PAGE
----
69 Common Problems and Conditions: Acute or Traumatic Conditions – Hemothorax Hemothorax results from blood in pleural space caused by injury to the chest but also may be complication of thoracic surgery. Clinical findings: Signs are similar to those described for pneumothorax, although it is common to note distant muffled breath sounds and dullness with percussion over affected area. Copyright © 2013 by Mosby, an imprint of Elsevier Inc. 69

70 Copyright © 2013 by Mosby, an imprint of Elsevier Inc. 70

71 Common Problems and Conditions: Other Pulmonary Conditions – Atelectasis Atelectasis refers to collapsed alveoli caused by external pressure from tumor, fluid, or air in pleural space (compression atelectasis) or by removal of air from hypoventilation or obstruction by secretions (absorption atelectasis). Clinical findings: Affected lobe has diminished or absent breath sounds. Oxygen saturation may decrease to less than 90%. Copyright © 2013 by Mosby, an imprint of Elsevier Inc. 71

72 Common Problems and Conditions: Other Pulmonary Conditions – Lung Cancer Lung cancer is uncontrolled growth of anaplastic cells in lung. Agents such as tobacco smoke, asbestos, ionizing radiation, and other noxious inhalants can be causative agents. Clinical findings: Most common initial symptom reported is a persistent cough. Weight loss, congestion, wheezing, hemoptysis, labored breathing, or dyspnea are other manifestations that occur with advanced disease. Lung sounds may be normal or diminished over affected area; if there is a partial obstruction of airways from tumor, wheezes may be heard. Percussion tones may be normal or may be dull over tumor, particularly if cancer is large or patient has associated atelectasis. Copyright © 2013 by Mosby, an imprint of Elsevier Inc. 72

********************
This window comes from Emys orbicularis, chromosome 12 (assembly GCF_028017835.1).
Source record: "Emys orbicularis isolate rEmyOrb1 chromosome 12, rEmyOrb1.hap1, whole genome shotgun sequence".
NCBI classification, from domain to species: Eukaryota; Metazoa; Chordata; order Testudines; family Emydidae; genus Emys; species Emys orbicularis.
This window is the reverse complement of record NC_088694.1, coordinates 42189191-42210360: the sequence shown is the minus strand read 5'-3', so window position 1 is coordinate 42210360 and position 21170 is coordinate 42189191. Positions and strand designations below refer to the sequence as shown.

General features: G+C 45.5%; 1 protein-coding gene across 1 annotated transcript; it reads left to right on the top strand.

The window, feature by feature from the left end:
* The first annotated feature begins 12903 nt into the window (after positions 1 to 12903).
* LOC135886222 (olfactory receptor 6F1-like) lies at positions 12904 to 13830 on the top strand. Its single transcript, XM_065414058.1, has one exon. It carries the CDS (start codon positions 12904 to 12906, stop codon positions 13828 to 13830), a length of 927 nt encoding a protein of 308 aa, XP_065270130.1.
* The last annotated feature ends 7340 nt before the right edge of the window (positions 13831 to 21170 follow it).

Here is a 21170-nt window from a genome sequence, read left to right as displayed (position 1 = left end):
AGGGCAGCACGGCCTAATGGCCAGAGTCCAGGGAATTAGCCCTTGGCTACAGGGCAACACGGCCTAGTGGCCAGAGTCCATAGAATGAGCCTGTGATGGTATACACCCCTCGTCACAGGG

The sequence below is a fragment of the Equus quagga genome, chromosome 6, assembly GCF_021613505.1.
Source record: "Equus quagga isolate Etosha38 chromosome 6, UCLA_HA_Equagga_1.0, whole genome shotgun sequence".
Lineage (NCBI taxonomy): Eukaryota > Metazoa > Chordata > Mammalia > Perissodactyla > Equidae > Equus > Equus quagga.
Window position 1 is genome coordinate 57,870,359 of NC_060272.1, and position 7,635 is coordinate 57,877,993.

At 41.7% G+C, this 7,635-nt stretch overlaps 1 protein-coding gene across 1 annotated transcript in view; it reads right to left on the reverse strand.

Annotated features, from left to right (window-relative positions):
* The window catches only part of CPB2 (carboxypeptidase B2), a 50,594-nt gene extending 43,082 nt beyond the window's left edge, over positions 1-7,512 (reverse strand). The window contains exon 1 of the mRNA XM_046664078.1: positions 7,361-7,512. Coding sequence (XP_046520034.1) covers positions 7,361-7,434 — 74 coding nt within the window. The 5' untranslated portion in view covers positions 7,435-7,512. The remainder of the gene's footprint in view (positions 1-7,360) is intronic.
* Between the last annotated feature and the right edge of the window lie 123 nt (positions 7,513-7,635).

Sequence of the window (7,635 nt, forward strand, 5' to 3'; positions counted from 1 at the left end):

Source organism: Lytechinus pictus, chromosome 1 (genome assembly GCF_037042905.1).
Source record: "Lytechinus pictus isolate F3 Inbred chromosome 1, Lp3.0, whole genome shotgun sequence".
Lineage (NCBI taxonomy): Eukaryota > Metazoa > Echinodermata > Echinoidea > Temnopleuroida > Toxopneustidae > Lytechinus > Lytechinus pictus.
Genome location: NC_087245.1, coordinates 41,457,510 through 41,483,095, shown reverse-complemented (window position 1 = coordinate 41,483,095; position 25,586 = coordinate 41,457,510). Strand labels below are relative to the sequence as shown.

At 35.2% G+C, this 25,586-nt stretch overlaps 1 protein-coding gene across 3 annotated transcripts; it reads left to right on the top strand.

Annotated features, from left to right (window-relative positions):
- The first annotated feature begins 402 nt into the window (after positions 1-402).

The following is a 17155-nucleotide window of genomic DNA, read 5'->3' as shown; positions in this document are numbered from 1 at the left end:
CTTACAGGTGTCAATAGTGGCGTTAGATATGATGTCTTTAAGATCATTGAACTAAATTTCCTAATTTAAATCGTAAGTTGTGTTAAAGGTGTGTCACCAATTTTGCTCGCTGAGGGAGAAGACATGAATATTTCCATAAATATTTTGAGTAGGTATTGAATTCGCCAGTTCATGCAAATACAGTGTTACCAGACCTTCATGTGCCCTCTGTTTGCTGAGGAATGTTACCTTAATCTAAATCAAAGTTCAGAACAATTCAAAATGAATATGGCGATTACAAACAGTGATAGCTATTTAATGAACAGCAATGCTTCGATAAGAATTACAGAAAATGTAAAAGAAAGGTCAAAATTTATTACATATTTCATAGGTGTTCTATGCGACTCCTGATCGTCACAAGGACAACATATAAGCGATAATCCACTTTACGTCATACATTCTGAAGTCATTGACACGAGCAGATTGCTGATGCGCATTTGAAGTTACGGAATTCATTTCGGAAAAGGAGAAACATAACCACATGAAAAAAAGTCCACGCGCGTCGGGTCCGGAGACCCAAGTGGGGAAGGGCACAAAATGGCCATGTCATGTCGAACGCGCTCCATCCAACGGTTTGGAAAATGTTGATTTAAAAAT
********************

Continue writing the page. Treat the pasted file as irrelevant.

73 Copyright © 2013 by Mosby, an imprint of Elsevier Inc. 73

74 Copyright © 2013 by Mosby, an imprint of Elsevier Inc. 74

75 Question 1 Before caring for the patient, the nurse reviews the test results. A chest radiographic report shows that there is atelectasis in the right base. During lung auscultation, what would the nurse expect to find? A. Increased fremitus in the right base. B. Diminished breath sounds. C. Wheezing throughout. D. Symmetrical chest expansion. Copyright © 2013 by Mosby, an imprint of Elsevier Inc. 75

76 Question 2 The nurse is caring for a patient who is suffering from chronic obstructive pulmonary disease. He coughs frequently and produces a thick white sputum. During auscultation, the stethoscope should be placed: A. Over the scapula to enhance adventitious lung sounds. B. So that it is barely touching the skin to avoid auditory artifact. C. Over the left lung fields first. D. In one position long enough to hear an entire inhalation- exhalation set. Copyright © 2013 by Mosby, an imprint of Elsevier Inc. 76

77 Case Study Sean is a 10-year-old male child who attends a local middle school. He has two siblings in his home. All of his immunizations are up to date. He has a history of eczema and chickenpox. His favorite activities are baseball and basketball. He loves to go to the movies with his best friend, Josh. His father smokes inside the home. Sean has recently had a hospitalization for asthma. Copyright © 2013 by Mosby, an imprint of Elsevier Inc. 77

78 Case Study (contd.)  Subjective data:  Complains of increased shortness of breath, especially with exercise.  Mother says he seems to be using the inhaler more.  Mother admits to not having a lot of knowledge regarding inhaler usage.  Objective data:  Vital signs: T 98.0; P 61; R 17. Height: 4 ft 5 in. Weight 85 lb.  Lungs: Clear on auscultation, no wheezing present.  Heart: RRR, no murmurs present. Copyright © 2013 by Mosby, an imprint of Elsevier Inc. 78

79 Case Study (contd.) Questions: 1. What risk factors does Sean have for asthma? 2. What measures might help to prevent asthma exacerbation? 3. What should the nurse do in this clinical situation? Prioritize actions. Copyright © 2013 by Mosby, an imprint of Elsevier Inc. 79